Supporting education in Tanzania

Fundraising for education: Richard Zigler speaks with clients at an occupational therapy workshop.

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ometimes it doesn’t take much to make a difference in people’s lives. Just ask Richard Zigler who is organizing a traditional African dinner and silent auction on Friday evening, May 6, from 6 to 9 p.m. The dinner to be served at St. John’s Anglican Church will help raise funds for a number of projects he is involved with in Tanzania.

For the past two years Zigler has been volunteering in Korogwe, a small town of 4,000 people in the Lushoto Region of Tanzania. He is involved with three separate projects through the International Association for Special Education. One raises funds for student fees and tuition, another helps with transportation of special-needs students and the third is attempting to rehabilitate an aqua-therapy pool for children with severe physical disabilities.

“The bottom line for all of these kinds of projects is funding,” says Zigler, who personally funds education fees for 20 students. “The more money that can be raised, the more students who can be given access to an education.”

All students in Tanzania are required to pay an annual education fee of $35. This in an area where the average daily wage is about $1.80 and a quarter of the parents simply cannot afford to send their children to school.

“There are also a tremendous number of AIDS orphans who have no chance because the orphanages certainly cannot afford to pay,” says Zigler. “So you can see the need for some sort of outside fundraising. That’s why were holding this event in May.”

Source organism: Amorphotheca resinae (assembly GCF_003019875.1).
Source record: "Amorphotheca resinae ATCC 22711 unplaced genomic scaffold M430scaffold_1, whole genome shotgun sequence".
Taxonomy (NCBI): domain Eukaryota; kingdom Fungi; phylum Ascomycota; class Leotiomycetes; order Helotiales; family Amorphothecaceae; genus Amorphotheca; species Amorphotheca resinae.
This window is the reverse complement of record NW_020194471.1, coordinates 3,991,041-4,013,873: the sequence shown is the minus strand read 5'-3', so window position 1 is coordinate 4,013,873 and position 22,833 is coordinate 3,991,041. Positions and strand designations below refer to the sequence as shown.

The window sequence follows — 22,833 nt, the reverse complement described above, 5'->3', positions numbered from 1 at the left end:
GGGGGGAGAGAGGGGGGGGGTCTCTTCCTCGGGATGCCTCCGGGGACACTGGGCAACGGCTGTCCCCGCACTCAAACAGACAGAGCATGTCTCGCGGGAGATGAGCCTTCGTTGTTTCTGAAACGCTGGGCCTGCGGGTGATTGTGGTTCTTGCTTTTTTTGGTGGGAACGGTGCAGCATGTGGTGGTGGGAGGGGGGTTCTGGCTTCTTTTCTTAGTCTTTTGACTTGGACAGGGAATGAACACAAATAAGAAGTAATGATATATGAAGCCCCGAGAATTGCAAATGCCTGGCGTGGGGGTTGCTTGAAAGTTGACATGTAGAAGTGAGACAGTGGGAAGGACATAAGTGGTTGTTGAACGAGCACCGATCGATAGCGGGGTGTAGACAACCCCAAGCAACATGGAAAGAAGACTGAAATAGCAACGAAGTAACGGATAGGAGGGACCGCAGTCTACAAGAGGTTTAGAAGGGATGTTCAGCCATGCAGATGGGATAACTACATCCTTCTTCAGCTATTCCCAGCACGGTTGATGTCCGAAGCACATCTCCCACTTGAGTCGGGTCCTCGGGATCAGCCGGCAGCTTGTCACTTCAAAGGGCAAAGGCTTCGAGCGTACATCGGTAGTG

Transportation costs to send children with special needs, specifically those who are developmentally challenged, are very expensive in the small townships and outlying areas of Tanzania.

“The average cost, to and from school, in Korogwe is around 40 cents a day,” says Zigler, who adds that “this may not seem very much by Canadian standards, but it is prohibitive for most parents in Korogwe.”

Zigler’s group is working at the Korogwe Special Unit School that has about 32 students ranging in age from nine to 15 years of age. Students receive functional skills that will enable them to participate at some level within their community… but first they have to get to school and receive an education.”

Zigler is also hoping to raise funds to rehabilitate an aqua therapy pool for children in Zanzibar.

“The pool has not been used for some time and has fallen into total disrepair,” he says. “We want to restore the pool and put it to use. The need is there. The will is there. We just need the funds.”

Those who wish to make a difference can not only partake of a traditional African meal but also bid on carvings, clothing and baskets from the region, while enjoying African drumming and dancing.

“All the money raised – 100 per cent – will go directly to the three projects,” says Zigler, who will be giving a presentation about education in Tanzania. Donations can also be made into the Integrated International Consulting account (#1473669) at the Salmon Arm Savings and Credit Union.

Zigler returns to Africa on Oct. 10, where he will be working at Sebastian Kolowa University College in Lushoto teaching and preparing teachers for special needs position throughout Tanzania.

 

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